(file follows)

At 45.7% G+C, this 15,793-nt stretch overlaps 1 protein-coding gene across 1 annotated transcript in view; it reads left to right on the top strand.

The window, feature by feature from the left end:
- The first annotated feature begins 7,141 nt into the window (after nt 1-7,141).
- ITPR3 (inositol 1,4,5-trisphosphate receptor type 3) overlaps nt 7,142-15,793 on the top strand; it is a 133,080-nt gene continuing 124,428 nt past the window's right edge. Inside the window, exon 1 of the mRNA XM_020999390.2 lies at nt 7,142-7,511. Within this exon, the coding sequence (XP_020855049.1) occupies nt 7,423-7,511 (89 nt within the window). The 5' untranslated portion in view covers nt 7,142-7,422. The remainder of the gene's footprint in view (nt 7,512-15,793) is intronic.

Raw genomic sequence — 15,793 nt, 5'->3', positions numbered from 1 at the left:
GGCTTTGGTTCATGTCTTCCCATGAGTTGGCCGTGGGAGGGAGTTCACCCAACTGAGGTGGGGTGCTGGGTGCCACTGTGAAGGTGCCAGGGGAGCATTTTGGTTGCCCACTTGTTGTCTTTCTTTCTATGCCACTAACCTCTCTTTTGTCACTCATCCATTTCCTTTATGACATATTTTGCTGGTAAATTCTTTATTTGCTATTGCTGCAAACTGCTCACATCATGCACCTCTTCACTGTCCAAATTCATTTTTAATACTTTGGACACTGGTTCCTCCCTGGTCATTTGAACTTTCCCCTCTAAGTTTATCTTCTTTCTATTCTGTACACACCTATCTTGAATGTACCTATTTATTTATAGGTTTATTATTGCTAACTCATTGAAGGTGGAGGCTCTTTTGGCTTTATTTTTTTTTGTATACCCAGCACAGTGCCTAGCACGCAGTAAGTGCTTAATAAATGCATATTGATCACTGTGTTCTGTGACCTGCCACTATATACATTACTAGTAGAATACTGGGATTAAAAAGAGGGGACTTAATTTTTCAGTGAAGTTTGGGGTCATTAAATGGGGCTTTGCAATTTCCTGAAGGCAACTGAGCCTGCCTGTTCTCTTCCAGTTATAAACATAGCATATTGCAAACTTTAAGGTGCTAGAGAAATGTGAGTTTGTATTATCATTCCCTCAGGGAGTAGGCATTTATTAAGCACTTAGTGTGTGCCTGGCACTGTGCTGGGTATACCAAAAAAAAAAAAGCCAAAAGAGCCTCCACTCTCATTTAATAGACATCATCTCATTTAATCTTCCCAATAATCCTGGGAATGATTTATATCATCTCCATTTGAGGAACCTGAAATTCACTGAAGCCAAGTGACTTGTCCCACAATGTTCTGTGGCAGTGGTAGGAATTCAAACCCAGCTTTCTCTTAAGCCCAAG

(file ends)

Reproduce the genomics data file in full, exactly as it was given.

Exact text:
At 45.7% G+C, this 15,793-nt stretch overlaps 1 protein-coding gene across 1 annotated transcript in view; it reads left to right on the top strand.

The window, feature by feature from the left end:
- The first annotated feature begins 7,141 nt into the window (after nt 1-7,141).
- ITPR3 (inositol 1,4,5-trisphosphate receptor type 3) overlaps nt 7,142-15,793 on the top strand; it is a 133,080-nt gene continuing 124,428 nt past the window's right edge. Inside the window, exon 1 of the mRNA XM_020999390.2 lies at nt 7,142-7,511. Within this exon, the coding sequence (XP_020855049.1) occupies nt 7,423-7,511 (89 nt within the window). The 5' untranslated portion in view covers nt 7,142-7,422. The remainder of the gene's footprint in view (nt 7,512-15,793) is intronic.

Raw genomic sequence — 15,793 nt, 5'->3', positions numbered from 1 at the left:
GGCTTTGGTTCATGTCTTCCCATGAGTTGGCCGTGGGAGGGAGTTCACCCAACTGAGGTGGGGTGCTGGGTGCCACTGTGAAGGTGCCAGGGGAGCATTTTGGTTGCCCACTTGTTGTCTTTCTTTCTATGCCACTAACCTCTCTTTTGTCACTCATCCATTTCCTTTATGACATATTTTGCTGGTAAATTCTTTATTTGCTATTGCTGCAAACTGCTCACATCATGCACCTCTTCACTGTCCAAATTCATTTTTAATACTTTGGACACTGGTTCCTCCCTGGTCATTTGAACTTTCCCCTCTAAGTTTATCTTCTTTCTATTCTGTACACACCTATCTTGAATGTACCTATTTATTTATAGGTTTATTATTGCTAACTCATTGAAGGTGGAGGCTCTTTTGGCTTTATTTTTTTTTGTATACCCAGCACAGTGCCTAGCACGCAGTAAGTGCTTAATAAATGCATATTGATCACTGTGTTCTGTGACCTGCCACTATATACATTACTAGTAGAATACTGGGATTAAAAAGAGGGGACTTAATTTTTCAGTGAAGTTTGGGGTCATTAAATGGGGCTTTGCAATTTCCTGAAGGCAACTGAGCCTGCCTGTTCTCTTCCAGTTATAAACATAGCATATTGCAAACTTTAAGGTGCTAGAGAAATGTGAGTTTGTATTATCATTCCCTCAGGGAGTAGGCATTTATTAAGCACTTAGTGTGTGCCTGGCACTGTGCTGGGTATACCAAAAAAAAAAAAGCCAAAAGAGCCTCCACTCTCATTTAATAGACATCATCTCATTTAATCTTCCCAATAATCCTGGGAATGATTTATATCATCTCCATTTGAGGAACCTGAAATTCACTGAAGCCAAGTGACTTGTCCCACAATGTTCTGTGGCAGTGGTAGGAATTCAAACCCAGCTTTCTCTTAAGCCCAAG